NRO: Goodbye to the Judicial Filibuster

I already weighed in on the strategic folly of Schumer’s Gorsuch gambit last week at POLITICO Magazine, but I decided it was worth a meditation on the sheer disingenuousness of it all over at National Review.

Neither party has a monopoly on bad faith, but the advantage of McConnell’s gambit was its simplicity. The election-year-vacancy rule, however contrived, lent itself to relentless message discipline. Republicans took great care not to indulge a debate on the process of the nomination, much less the merits of the nominee. It’s here where Schumer’s approach fails: Democrats are lodging an ideological complaint, wrapped in an appeal to principle, inside a procedural red herring.

Schumer’s muddled pretext has flushed his members down an agonizing logical cul de sac. Take Claire McCaskill, emerging from a self-proclaimed “vortex” to announce that she would join a filibuster, despite being up for reelection in 2018 in a state that went for Donald Trump by 19 points less than six months ago. Consider the tortured lede of her piece at

This is a really difficult decision for me. I am not comfortable with either choice. While I have come to the conclusion that I can’t support Neil Gorsuch for the Supreme Court — and will vote no on the procedural vote and his confirmation — I remain very worried about our polarized politics and what the future will bring, since I’m certain we will have a Senate rule change that will usher in more extreme judges in the future.

While you wouldn’t know it from Schumer’s dodgy rhetoric, or from McCaskill’s em-dash aside, these outcomes are not mutually exclusive. Indeed, it is precisely Senator McCaskill’s opposition on the procedural vote that will probably precipitate the rule change she professes to fear.

Full piece here.

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POLITICO Mag: Schrödinger’s Filibuster

My latest piece in POLITICO Magazine on the Gorsuch, the filibuster, and mutually assured obstruction.

But saying Republicans have the political will to put Gorsuch on the court is different than saying there are 50 GOP senators who are otherwise prepared to end the filibuster. Their appetite is entirely a function of circumstance. Were Democrats to lay off Gorsuch, keeping their powder dry for the future and maintaining the moral high ground, it would be rather easy to imagine the Susan Collinses, John McCains and Lindsey Grahams of the world getting cold feet with a lesser Trump pick, particularly one who shifts the balance of the court rather than maintaining it. Which is to say that Gorsuch’s nomination is something of a perfect storm for GOP procedural fortitude. Only seeing such a model jurist held hostage to cynical political whims would be enough to compel the righteous indignation necessary to go nuclear. (I’ll pause here so my friends on the left can let out a primal scream for poor Merrick Garland.)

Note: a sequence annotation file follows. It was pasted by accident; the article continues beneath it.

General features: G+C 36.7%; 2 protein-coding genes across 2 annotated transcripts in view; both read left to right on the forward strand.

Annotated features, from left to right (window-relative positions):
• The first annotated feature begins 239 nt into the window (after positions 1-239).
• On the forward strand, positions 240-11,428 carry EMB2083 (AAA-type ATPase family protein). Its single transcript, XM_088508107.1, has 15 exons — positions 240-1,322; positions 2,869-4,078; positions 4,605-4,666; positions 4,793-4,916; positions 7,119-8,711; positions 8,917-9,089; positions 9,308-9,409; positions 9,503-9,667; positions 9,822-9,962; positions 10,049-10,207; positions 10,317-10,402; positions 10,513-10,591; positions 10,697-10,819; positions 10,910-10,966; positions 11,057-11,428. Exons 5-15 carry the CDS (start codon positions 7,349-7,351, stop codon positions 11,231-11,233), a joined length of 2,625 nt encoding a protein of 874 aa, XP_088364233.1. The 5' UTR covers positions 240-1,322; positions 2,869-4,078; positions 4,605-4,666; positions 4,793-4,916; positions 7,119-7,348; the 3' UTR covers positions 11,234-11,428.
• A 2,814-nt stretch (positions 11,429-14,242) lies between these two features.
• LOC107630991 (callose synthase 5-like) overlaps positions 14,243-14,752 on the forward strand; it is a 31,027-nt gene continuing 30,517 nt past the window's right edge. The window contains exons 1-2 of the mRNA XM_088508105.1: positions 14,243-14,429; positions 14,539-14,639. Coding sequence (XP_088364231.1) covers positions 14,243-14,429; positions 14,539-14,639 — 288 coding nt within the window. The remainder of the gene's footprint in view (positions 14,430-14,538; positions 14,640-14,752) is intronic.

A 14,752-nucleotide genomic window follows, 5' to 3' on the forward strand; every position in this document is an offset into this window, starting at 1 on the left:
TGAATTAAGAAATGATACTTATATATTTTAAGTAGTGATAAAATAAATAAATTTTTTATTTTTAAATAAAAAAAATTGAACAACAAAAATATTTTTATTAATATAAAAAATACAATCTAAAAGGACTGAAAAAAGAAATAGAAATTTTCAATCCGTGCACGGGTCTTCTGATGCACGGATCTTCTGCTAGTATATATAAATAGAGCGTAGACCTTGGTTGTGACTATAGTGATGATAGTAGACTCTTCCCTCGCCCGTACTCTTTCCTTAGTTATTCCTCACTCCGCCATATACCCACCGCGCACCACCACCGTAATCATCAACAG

The cloture rule now faces an existential paradox. Call it Schrödinger’s Filibuster. Assuming Schumer can hold the line within his caucus—and he has seven votes to give—the 60 vote threshold for Supreme Court nominations is dead. Do the right thing and it lives to see another day.

Full piece here.

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Nobody Knew Legislating Could Be So Complicated

Contra WH spin, it doesn’t get any easier from here. And before Republicans get to find out tax reform is just as complicated as health care, they have to somehow avert a shutdown:

Of course the rub is that before Republicans can even begin to consider the FY2018 budget resolution that would provide a priviledged vehicle for tax cuts, they have to deal with a number of more pedestrian issues, chiefly funding the government. Not in some fantasy, just-on-paper policy document like Trump’s “skinny” budget — they actually have to find the formula (and the votes) to keep the lights on. And unlike the past six years where Democrats had at least some ownership of the federal government, and therefore an incentive to provide the lift, they’ll be far more inclined to let Trump and his party twist in the political wind.

While both health care and tax reform had obvious political upsides, there’s no back patting from outside groups for doing the basic blocking and tackling of government. Where reconciliation bills and Congressional Review Act resolutions allow for party line victories, albeit with restrictions, the appropriations process requires at least some Democratic buy-in in the upper chamber. How will Trump respond when his wall funding is a non-starter? How will the Freedom Caucus react if the President asks them to bite the bullet on a clean CR or debt limit increase?

Full post here.

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